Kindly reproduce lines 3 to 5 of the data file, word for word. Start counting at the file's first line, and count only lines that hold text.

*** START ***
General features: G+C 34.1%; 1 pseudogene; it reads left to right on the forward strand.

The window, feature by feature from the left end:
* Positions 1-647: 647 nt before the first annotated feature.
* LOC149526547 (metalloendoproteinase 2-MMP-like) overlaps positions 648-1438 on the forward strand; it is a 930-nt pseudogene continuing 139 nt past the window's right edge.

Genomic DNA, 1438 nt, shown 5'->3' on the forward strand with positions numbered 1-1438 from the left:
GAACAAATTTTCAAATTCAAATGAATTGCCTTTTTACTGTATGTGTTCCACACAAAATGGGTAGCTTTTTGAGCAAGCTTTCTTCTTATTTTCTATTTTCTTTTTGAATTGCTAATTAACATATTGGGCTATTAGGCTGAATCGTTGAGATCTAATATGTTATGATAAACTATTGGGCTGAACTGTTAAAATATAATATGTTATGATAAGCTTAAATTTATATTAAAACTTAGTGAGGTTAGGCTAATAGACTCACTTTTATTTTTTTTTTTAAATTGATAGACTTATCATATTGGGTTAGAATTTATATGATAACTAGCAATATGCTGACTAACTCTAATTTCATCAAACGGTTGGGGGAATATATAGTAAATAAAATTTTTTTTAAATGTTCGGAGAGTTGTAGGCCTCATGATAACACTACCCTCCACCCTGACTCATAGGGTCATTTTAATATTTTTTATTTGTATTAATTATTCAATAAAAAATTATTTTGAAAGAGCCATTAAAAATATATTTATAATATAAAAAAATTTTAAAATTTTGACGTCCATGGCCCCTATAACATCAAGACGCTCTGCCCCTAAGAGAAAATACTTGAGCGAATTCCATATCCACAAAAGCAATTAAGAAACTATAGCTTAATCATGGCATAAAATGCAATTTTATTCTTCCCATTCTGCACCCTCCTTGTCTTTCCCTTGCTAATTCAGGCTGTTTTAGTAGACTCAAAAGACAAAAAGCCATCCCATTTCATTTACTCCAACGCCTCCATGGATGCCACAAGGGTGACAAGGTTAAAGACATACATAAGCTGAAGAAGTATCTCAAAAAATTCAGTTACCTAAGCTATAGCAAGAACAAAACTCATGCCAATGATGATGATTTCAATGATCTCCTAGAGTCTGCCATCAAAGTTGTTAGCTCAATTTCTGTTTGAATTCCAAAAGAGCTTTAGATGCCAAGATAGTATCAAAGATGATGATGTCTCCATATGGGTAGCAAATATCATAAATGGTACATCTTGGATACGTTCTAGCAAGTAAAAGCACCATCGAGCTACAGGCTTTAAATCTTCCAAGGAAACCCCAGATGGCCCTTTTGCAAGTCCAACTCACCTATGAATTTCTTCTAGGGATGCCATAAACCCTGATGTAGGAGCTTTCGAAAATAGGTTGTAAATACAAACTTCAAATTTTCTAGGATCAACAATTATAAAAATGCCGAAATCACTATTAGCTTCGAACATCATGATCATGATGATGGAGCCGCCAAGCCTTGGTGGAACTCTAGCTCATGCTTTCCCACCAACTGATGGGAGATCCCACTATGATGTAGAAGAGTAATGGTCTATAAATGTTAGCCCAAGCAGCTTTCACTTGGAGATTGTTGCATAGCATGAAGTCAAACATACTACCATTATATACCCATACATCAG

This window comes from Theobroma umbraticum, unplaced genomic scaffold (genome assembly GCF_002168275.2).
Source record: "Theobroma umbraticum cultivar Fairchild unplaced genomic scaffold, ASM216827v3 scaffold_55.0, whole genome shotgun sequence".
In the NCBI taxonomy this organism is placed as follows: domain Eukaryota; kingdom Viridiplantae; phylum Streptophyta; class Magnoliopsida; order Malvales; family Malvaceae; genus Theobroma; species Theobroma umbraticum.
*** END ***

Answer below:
* Positions 1-647: 647 nt before the first annotated feature.
* LOC149526547 (metalloendoproteinase 2-MMP-like) overlaps positions 648-1438 on the forward strand; it is a 930-nt pseudogene continuing 139 nt past the window's right edge.

Genomic DNA, 1438 nt, shown 5'->3' on the forward strand with positions numbered 1-1438 from the left: